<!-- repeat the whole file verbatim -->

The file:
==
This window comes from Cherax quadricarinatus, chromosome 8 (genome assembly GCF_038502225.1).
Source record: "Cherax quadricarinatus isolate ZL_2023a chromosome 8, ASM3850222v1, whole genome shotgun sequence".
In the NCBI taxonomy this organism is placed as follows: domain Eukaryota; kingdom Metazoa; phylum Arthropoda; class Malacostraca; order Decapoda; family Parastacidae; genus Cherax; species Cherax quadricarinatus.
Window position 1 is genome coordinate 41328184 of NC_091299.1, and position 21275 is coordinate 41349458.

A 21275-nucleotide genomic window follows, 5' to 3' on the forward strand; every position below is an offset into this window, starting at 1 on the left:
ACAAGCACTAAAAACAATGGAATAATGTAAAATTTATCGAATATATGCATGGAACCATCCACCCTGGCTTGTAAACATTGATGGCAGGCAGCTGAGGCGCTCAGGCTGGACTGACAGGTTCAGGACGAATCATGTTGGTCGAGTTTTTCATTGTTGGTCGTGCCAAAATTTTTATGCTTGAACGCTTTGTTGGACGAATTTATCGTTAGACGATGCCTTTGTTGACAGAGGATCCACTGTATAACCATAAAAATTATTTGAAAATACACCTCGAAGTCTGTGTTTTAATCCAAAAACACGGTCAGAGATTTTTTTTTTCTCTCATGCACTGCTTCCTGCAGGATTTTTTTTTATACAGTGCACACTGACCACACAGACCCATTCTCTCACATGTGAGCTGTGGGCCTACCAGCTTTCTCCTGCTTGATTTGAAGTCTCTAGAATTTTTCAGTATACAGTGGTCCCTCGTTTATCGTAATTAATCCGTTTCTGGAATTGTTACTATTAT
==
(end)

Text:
This window comes from Cherax quadricarinatus, chromosome 8 (genome assembly GCF_038502225.1).
Source record: "Cherax quadricarinatus isolate ZL_2023a chromosome 8, ASM3850222v1, whole genome shotgun sequence".
In the NCBI taxonomy this organism is placed as follows: domain Eukaryota; kingdom Metazoa; phylum Arthropoda; class Malacostraca; order Decapoda; family Parastacidae; genus Cherax; species Cherax quadricarinatus.
Window position 1 is genome coordinate 41328184 of NC_091299.1, and position 21275 is coordinate 41349458.

A 21275-nucleotide genomic window follows, 5' to 3' on the forward strand; every position below is an offset into this window, starting at 1 on the left:
ACAAGCACTAAAAACAATGGAATAATGTAAAATTTATCGAATATATGCATGGAACCATCCACCCTGGCTTGTAAACATTGATGGCAGGCAGCTGAGGCGCTCAGGCTGGACTGACAGGTTCAGGACGAATCATGTTGGTCGAGTTTTTCATTGTTGGTCGTGCCAAAATTTTTATGCTTGAACGCTTTGTTGGACGAATTTATCGTTAGACGATGCCTTTGTTGACAGAGGATCCACTGTATAACCATAAAAATTATTTGAAAATACACCTCGAAGTCTGTGTTTTAATCCAAAAACACGGTCAGAGATTTTTTTTTTCTCTCATGCACTGCTTCCTGCAGGATTTTTTTTTATACAGTGCACACTGACCACACAGACCCATTCTCTCACATGTGAGCTGTGGGCCTACCAGCTTTCTCCTGCTTGATTTGAAGTCTCTAGAATTTTTCAGTATACAGTGGTCCCTCGTTTATCGTAATTAATCCGTTTCTGGAATTGTTACTATTAT